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Guest Blog: Nourishing International Friendships

Nov. 25 - Today's guest blog is by Naomi Walcott, who works in the Embassy's Economic Section. She writes about volunteering with Second Harvest Japan.


Food Banking and Volunteerism in Japan

That's me, second from left, helping prepare the Saturday meal with volunteers Seiji Ooka (left), Akira Serizawa, HeeJin Lee, and Second Harvest staff member Megumi Takahara (right).

During college, I spent two months working at a food pantry in Salt Lake City. It was an unforgettable summer during which I learned about the important contribution that food banks, food pantries, and soup kitchens make to communities all over the United States.

Since that time, I've also had the opportunity to volunteer at food banks and soup kitchens in Washington, D.C. and Massachusetts. So imagine how pleased I was to learn about Second Harvest Japan, which is Japan's first-ever food bank.

If you haven't heard of a food bank before, it provides food to people in need. Second Harvest Japan collects huge quantities of food per year (over 800 tons in 2010!) from retailers, food manufacturers, farmers, and individuals, and they redistribute it to orphanages, migrant workers, single parents, the unemployed, and others.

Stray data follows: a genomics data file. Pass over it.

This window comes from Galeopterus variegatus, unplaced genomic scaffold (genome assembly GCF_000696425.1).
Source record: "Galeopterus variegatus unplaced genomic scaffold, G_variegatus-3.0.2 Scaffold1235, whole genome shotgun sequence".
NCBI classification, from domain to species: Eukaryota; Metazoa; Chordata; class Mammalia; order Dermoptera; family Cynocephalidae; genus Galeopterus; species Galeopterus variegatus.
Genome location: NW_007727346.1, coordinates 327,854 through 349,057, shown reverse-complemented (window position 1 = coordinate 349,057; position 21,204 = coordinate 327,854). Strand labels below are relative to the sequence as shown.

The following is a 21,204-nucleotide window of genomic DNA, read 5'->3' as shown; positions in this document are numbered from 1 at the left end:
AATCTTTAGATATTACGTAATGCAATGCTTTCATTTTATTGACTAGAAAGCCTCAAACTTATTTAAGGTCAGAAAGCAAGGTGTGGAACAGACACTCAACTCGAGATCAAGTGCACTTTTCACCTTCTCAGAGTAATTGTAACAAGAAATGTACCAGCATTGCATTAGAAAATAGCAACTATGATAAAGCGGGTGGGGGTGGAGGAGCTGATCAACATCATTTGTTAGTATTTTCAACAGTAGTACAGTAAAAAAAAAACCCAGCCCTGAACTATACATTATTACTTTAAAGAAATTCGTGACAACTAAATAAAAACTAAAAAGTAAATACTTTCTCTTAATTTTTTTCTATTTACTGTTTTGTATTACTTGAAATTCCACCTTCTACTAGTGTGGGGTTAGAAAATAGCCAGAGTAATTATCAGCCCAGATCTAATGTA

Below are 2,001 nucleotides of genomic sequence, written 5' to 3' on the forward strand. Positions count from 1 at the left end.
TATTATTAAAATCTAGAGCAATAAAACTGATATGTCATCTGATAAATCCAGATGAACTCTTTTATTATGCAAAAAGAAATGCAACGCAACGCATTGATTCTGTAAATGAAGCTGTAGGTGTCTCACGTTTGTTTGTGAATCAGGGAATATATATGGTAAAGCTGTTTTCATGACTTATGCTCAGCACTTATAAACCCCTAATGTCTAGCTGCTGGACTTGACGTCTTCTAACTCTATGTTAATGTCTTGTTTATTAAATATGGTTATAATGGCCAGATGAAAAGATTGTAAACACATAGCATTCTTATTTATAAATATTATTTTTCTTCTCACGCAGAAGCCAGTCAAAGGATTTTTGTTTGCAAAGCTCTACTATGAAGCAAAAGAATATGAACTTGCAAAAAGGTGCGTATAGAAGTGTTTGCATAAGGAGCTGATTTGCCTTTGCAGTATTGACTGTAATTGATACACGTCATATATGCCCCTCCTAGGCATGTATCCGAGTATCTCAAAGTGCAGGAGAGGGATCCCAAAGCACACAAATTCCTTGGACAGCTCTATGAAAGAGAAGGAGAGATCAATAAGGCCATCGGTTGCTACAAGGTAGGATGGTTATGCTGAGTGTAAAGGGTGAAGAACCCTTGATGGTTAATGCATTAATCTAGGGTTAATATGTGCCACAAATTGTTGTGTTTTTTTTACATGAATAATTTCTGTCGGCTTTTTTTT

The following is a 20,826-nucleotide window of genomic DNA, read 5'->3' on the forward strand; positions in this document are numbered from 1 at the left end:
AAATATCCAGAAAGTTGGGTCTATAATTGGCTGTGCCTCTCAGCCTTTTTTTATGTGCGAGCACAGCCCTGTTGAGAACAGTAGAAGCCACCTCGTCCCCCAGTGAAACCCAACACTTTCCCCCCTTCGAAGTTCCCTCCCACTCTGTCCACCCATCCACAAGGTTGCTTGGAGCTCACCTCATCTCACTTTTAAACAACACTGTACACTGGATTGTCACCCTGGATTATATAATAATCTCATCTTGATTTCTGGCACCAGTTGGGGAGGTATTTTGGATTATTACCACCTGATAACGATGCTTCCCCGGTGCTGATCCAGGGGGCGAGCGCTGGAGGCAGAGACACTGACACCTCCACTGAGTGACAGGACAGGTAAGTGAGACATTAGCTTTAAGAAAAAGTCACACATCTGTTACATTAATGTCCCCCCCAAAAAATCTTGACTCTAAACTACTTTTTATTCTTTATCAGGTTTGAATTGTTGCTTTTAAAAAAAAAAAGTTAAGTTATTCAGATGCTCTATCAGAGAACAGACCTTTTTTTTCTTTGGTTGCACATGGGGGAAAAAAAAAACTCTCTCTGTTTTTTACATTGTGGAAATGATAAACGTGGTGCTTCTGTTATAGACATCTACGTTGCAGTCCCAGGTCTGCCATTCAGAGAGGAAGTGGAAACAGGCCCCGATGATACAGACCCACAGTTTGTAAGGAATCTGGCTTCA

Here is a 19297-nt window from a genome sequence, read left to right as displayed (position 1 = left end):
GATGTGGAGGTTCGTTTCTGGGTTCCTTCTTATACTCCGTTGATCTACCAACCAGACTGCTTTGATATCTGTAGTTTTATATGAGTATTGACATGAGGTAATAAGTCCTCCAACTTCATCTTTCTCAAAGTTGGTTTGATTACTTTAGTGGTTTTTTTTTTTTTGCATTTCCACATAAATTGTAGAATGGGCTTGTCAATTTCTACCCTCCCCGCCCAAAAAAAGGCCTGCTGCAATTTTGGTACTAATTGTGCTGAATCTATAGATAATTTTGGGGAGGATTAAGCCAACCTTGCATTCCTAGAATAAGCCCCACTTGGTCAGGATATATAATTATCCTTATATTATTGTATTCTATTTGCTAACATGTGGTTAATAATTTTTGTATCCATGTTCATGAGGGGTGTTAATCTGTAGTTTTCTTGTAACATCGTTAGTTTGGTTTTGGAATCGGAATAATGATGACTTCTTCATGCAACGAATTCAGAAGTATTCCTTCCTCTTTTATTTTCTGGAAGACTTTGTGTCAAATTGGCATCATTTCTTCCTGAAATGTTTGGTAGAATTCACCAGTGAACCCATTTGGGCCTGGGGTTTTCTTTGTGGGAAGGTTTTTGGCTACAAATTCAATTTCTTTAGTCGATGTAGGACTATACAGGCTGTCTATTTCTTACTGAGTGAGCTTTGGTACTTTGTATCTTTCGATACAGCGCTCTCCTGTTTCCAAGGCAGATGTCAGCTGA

President Barack Obama, First Lady Michelle Obama, daughters Sasha and Malia, and mother-in-law Marian Robinson help distribute Thanksgiving food items at Martha’s Table, a food pantry in Washington, D.C., Nov. 24, 2010. (Official White House Photo by Pete Souza)

This not only helps the recipients, but it also assists the donors to make good use of their high-quality surplus food. Since March 11, the organization has also delivered food and supplies to tsunami-affected areas in Tohoku.

Second Harvest Japan was founded in 2002 by an American who, along with a board of directors, a small staff, and hundreds of volunteers, has adapted the American model of food banking to the Japanese context. Volunteerism is an everyday aspect of American society, and it's exciting to see how Japan is embracing volunteerism as well.

In addition to food banking, Second Harvest Japan also operates a "soup kitchen" which serves a hot meal in Ueno Park every Saturday. One day per month, I volunteer helping to coordinate the team that prepares and serves the food in Ueno Park. We typically serve 400-600 people each Saturday.

One thing I really enjoy about the experience is working with a team of Japanese and non-Japanese volunteers. Not only do we have the opportunity to serve delicious food to people in need, but we have a chance to build relationships across languages and cultures. It's a great way to spend a Saturday - maybe you'd like to try it too?

To learn more about Second Harvest Japan, check the Web here (in English) or here (in Japanese).

Naomi Walcott

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